EU Pieces Together New Pact

AMSTERDAM, Netherlands -- The European Union cobbled together Wednesday a new treaty, offering little to its increasingly disenchanted citizens and even less to those countries waiting to join the 15-member Western club.


Ending marathon talks in the early hours of Wednesday, the Dutch EU presidency admitted that the new text, updating the Maastricht Treaty also brokered by the Netherlands five years ago, was modest fare.


"In some areas, we did not achieve as much as we proposed, but we should be able to round off EMU [economic and monetary union] and move to enlargement," Dutch Prime Minister Wim Kok said at a closing news conference. "All in all, the substance of the treaty is very good."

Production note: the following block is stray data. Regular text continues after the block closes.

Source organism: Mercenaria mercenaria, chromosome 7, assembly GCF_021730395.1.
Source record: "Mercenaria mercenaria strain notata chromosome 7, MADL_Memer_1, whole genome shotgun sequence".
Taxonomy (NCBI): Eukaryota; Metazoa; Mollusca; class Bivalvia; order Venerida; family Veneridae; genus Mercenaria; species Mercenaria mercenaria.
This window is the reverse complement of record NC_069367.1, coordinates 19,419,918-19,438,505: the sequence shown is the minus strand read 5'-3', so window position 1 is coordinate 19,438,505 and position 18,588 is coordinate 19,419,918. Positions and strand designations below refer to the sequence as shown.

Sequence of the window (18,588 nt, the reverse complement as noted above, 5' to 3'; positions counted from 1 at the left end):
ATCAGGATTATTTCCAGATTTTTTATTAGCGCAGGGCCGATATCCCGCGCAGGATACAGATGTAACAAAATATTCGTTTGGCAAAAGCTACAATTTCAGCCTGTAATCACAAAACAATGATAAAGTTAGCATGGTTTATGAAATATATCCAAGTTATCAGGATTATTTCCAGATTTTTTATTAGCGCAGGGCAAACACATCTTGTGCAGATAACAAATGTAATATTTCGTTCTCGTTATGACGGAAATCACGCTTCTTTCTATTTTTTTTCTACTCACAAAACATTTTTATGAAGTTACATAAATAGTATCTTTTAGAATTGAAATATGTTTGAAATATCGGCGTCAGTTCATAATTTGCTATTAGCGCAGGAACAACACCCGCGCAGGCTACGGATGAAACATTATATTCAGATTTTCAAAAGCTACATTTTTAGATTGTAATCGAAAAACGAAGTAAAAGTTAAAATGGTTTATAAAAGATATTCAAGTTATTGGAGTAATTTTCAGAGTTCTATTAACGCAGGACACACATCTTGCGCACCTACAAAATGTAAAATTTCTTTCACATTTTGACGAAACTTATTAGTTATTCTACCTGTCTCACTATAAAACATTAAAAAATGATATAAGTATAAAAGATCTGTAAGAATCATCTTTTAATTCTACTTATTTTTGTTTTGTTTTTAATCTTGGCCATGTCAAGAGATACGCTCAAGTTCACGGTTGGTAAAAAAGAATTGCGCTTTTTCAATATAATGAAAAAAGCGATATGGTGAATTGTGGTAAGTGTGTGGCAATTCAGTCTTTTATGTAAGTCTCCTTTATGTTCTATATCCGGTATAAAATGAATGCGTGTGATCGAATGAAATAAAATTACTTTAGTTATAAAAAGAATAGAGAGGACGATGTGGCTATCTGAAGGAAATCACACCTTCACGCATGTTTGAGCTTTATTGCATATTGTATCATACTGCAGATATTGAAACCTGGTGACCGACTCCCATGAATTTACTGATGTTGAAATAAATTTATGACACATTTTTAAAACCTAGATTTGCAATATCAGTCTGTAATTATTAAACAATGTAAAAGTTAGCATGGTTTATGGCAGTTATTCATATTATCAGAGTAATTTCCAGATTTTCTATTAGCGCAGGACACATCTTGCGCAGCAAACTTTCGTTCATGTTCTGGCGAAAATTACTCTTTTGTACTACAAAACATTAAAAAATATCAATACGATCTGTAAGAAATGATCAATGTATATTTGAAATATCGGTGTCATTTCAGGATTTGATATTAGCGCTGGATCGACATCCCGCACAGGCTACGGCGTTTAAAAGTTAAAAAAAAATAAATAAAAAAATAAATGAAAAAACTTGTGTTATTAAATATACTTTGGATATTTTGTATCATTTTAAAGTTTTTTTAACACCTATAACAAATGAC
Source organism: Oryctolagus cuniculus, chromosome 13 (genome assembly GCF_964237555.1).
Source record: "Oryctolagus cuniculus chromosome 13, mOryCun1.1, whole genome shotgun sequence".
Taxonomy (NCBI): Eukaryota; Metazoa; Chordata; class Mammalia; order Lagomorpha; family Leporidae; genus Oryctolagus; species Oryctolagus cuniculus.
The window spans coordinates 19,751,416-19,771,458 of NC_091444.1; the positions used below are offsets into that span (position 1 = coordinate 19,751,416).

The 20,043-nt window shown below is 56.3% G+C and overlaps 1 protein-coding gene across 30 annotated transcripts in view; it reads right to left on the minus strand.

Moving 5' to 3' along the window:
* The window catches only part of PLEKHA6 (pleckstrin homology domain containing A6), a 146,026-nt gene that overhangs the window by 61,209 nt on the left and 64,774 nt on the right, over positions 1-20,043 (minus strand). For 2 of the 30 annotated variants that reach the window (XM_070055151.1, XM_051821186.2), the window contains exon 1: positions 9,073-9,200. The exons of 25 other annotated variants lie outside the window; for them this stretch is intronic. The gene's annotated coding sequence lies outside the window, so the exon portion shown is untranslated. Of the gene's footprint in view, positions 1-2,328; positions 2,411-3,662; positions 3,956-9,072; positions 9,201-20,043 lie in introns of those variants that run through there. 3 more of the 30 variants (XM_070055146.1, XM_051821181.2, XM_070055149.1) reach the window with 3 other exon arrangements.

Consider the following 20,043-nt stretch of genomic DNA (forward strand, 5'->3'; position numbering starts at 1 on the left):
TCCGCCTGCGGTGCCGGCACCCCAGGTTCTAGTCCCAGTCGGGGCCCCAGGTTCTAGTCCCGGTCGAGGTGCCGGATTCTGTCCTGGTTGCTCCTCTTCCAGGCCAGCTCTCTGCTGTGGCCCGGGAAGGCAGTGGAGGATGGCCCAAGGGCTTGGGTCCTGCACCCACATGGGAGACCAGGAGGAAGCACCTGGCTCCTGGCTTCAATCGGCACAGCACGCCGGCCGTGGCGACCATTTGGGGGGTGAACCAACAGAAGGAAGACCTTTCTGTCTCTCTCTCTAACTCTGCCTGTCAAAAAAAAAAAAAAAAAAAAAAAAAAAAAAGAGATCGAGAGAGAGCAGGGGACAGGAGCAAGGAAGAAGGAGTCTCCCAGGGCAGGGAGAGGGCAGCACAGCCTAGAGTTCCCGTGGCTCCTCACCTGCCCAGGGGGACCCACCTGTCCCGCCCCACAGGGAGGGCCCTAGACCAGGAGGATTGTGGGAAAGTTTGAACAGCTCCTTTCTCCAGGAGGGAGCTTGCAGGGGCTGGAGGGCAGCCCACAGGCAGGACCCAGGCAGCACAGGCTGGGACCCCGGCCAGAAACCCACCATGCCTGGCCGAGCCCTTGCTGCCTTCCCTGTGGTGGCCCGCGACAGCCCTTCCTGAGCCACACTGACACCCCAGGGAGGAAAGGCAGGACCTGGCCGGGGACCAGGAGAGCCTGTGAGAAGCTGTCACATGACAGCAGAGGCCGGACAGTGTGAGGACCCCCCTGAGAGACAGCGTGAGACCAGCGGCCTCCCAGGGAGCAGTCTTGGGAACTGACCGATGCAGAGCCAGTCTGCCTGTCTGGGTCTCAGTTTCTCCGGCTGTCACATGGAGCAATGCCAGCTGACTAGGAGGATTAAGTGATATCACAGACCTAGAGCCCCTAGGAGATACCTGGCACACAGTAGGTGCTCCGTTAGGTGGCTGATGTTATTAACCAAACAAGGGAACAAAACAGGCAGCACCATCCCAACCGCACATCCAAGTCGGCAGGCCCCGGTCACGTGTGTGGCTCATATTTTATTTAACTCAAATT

The treaty, thrashed out over two days of intensive talks, following 15 months of preparatory negotiation, includes an employment chapter and deeper cooperation on asylum, immigration and crime-busting, but puts off changes to the balance of power in the 15-nation bloc until new members join early next century.


The leaders also failed to resolve a split over whether to integrate the Western European Union into the bloc.


"The treaty made progress, but not as much as we had hoped," Italian Prime Minister Romano Prodi told reporters after the summit. "Concrete steps forward have been made, but at a slower pace than we would have wanted."


"The [draft] treaty has been scaled down ... but it is not a fudge," his Foreign Minister Lamberto Dini said.